Atlantic City, NJ Boat Sea Monster Accident Mar 1907

Sloop Nearly Wrecked by an Enormous Serpent.

Had Head Like a Giant Rhinoceros--Atlantic City Boat Crashed into Side of Great Ocean Animal, Which Followed Vessel for an Hour--Crew in Panic of Fear--Captain Does Not Drink.
Special to The Washington Post.

Atlantic City, N J, Mar 1.--Wild-eyed, their nerves completely shattered, and their boat almost a complete wreck, the crew of the Goldie Budd, a local fishing and pleasure sloop, arrived here tonight with a detail of an encounter with a monster of the deep so enormous in its size and so strange in its actions that not a mothers son of them will express an opinion as to what it actually was That Capt Hyland H. Parker, of the Budd, and the crew passed through some terrible experiences there is no gainsaying, as their physical condition, as well as their boat, testifies.
When six miles off Ocean City, returning from the fishing banks about 2 o'clock this afternoon, the Goldie Budd ran afoul of a marine creature, fully 100 feet long, with a head which the sailors declared resembled nothing so much as that of a giant rhinocerous The sloop crashed into the side of the creature--whale, sea serpent, or whatever it was--with a resultant shock that broke the shaft of the boat's auxilliary engine, unhinged the rudder, and opened her seams so that only by bailing were the crew able to make the nearest harbor, at Great Egg Inlet.
Rudder Broken in Crash.
Said Capt Parker to-night, relating his experience.
"We were sailing along before a stiff east wind, when suddenly, as the boat sank into the trough of a wave, she struck something, then slid off into deep water again The shock threw me from the wheel and brought the frightened men from the cabin pellmell The whell was gone, our rudder broken, and the propeller twisted
"We were taking account of these injuries when one of my men cried out, My God, what is that? and pointed over the stern What I first saw looked like the head of a giant rhinoceros, only its mouth must have been ten feet across. The top of the head was covered with big bumps, and from each of these it would ocasionally spout what looked like water and blood I never saw nor heard of anything like it before, nor never want to again I never took much stock in sea serpents, but this creature was not a whale Its body was black and must have been fully one hundred feet long, tapering toward the tail.
Men in Panic of Fright.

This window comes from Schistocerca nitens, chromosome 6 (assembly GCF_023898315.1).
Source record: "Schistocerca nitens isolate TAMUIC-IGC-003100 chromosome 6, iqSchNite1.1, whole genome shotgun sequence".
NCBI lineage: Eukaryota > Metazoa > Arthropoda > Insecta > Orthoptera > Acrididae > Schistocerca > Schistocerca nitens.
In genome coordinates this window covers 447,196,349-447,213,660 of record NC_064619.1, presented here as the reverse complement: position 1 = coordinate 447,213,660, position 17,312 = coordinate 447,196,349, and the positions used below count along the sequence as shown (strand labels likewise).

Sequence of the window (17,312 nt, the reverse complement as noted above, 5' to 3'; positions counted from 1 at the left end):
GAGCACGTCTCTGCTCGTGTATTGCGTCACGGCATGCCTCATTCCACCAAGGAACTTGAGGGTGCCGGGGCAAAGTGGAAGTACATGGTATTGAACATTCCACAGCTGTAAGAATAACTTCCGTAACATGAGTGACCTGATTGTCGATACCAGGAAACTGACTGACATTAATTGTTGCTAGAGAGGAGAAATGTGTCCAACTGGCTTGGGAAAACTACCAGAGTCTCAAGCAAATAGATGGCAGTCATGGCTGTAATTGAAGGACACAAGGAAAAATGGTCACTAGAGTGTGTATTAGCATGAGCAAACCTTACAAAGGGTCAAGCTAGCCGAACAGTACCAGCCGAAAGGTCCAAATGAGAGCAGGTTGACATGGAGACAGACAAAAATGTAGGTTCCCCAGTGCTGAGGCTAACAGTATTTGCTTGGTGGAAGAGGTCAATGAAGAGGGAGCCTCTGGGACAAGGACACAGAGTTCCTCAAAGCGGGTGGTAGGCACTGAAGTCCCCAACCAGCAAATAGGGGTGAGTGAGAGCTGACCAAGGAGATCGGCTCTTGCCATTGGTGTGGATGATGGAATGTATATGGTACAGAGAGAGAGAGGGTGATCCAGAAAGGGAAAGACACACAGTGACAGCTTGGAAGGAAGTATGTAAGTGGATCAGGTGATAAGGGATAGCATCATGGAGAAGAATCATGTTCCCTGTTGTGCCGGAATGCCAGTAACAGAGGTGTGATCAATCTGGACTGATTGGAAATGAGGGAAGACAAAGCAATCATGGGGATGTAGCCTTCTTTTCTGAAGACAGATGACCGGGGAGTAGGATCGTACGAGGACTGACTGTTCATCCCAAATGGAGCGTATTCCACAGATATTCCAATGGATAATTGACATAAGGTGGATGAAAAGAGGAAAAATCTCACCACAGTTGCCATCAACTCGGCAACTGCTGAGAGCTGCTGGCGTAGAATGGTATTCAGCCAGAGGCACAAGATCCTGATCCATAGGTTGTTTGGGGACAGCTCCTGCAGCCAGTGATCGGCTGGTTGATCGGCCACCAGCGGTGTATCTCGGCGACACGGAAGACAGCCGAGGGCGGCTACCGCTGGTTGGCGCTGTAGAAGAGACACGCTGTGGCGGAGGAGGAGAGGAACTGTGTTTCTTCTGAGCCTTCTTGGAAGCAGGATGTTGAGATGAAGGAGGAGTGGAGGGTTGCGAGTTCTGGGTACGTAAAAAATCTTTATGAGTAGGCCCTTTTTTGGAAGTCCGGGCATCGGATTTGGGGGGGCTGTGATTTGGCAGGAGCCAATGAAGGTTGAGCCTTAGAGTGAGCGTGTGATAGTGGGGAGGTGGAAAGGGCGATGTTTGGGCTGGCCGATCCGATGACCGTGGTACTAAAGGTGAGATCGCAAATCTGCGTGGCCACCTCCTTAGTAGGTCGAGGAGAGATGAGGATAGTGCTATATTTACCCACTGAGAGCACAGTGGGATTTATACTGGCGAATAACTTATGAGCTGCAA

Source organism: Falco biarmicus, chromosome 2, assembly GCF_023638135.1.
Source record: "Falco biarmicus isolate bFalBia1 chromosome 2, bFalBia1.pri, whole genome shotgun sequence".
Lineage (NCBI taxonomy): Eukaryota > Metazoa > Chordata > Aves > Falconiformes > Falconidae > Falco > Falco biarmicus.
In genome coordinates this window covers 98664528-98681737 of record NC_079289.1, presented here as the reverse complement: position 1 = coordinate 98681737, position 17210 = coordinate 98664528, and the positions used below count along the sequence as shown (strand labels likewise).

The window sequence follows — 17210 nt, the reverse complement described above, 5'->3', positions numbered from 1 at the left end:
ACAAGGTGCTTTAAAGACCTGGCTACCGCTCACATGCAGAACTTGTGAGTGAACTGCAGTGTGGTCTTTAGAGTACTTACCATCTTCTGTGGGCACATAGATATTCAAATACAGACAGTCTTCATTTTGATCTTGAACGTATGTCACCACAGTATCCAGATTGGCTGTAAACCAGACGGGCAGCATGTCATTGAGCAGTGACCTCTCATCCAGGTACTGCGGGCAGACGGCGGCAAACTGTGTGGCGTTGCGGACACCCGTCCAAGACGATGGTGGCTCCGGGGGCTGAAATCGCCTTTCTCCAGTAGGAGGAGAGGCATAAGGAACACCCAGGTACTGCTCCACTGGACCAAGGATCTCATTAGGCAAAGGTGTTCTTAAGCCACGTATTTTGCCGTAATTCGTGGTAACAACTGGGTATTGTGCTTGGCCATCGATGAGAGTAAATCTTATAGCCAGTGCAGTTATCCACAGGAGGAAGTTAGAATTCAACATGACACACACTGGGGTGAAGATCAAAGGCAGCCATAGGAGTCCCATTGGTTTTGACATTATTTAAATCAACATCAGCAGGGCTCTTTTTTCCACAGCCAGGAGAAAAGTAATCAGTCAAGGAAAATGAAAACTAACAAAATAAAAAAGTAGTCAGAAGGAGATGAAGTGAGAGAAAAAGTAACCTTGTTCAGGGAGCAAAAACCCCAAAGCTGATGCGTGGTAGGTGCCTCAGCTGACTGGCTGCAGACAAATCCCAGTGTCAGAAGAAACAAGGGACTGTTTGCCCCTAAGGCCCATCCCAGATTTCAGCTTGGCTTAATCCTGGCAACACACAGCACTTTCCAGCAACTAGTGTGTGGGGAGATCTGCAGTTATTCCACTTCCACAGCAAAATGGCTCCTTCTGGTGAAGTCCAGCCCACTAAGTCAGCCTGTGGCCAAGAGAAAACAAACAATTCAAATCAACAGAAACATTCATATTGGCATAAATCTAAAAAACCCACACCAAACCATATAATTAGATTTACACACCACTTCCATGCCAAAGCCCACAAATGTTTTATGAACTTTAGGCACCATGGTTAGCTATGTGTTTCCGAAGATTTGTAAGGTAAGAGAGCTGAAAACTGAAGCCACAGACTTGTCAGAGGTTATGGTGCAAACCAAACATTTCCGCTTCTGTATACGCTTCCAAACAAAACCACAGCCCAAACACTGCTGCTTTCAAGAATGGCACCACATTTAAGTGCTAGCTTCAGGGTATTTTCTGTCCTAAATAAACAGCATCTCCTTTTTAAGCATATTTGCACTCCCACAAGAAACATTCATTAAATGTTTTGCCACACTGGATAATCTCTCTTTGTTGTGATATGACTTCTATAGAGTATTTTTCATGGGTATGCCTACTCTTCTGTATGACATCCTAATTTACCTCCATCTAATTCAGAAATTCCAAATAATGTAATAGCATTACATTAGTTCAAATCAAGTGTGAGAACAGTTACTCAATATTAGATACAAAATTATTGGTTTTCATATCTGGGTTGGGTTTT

"The thing followed us for nearly an hour My men nearly died of fright as they bailed and helped reset the rudder We must have wounded the fish pretty badly when we struck it, for the water in its wake was bloody Every once in a while it seemed to have a sort of spasm, lashing the water furiously and spouting We were about two miles from shore when the creature sank, and we did not see it again I've been following the sea for nearly fifteen years, and it has been the most eventful day on the water Going out this morning we discovered the wreck of a four-masted vessel, its sails still set, about twelve miles southeast of Ocean City. Boats from the inlet have been traversing this part of the coast every day during the last week, and this wreck was never reported before
Found New Wreck.
"It was not the barge Bala, which sank after Capt Castro tried to save her, last month, for we found the Bala three miles below The other boat seemed to be a new wreck. Its yards were painted yellow and its top mast black It was five miles northwest of here that we encountered the sea serpent this afternoon We got the Goldie Budd into port in Somers Point early this evening, leaking badly, I then brought my men home by train"
Capt Parker is one of the most trustworthy skippers of the Inlet fleet. He is a church member, has never touched a drop of intoxicating liquor in any form, and will not allow it on his yacht. Seen at his home shortly after his return to-night, the captain plainly declared he would take an affidavit to the truth of his assertions, and every member of the crew earnestly made the same declaration The members of the crew are Francis Parker, James Higbee, Norman Higbee, Charles Huntley, Augustus Smith, and Robert Johnson.

The Washington Post, Washington, DC 2 Mar 1907


The angry seas

You have to wonder just what kind of creatures may have still roamed the seas back in 1907.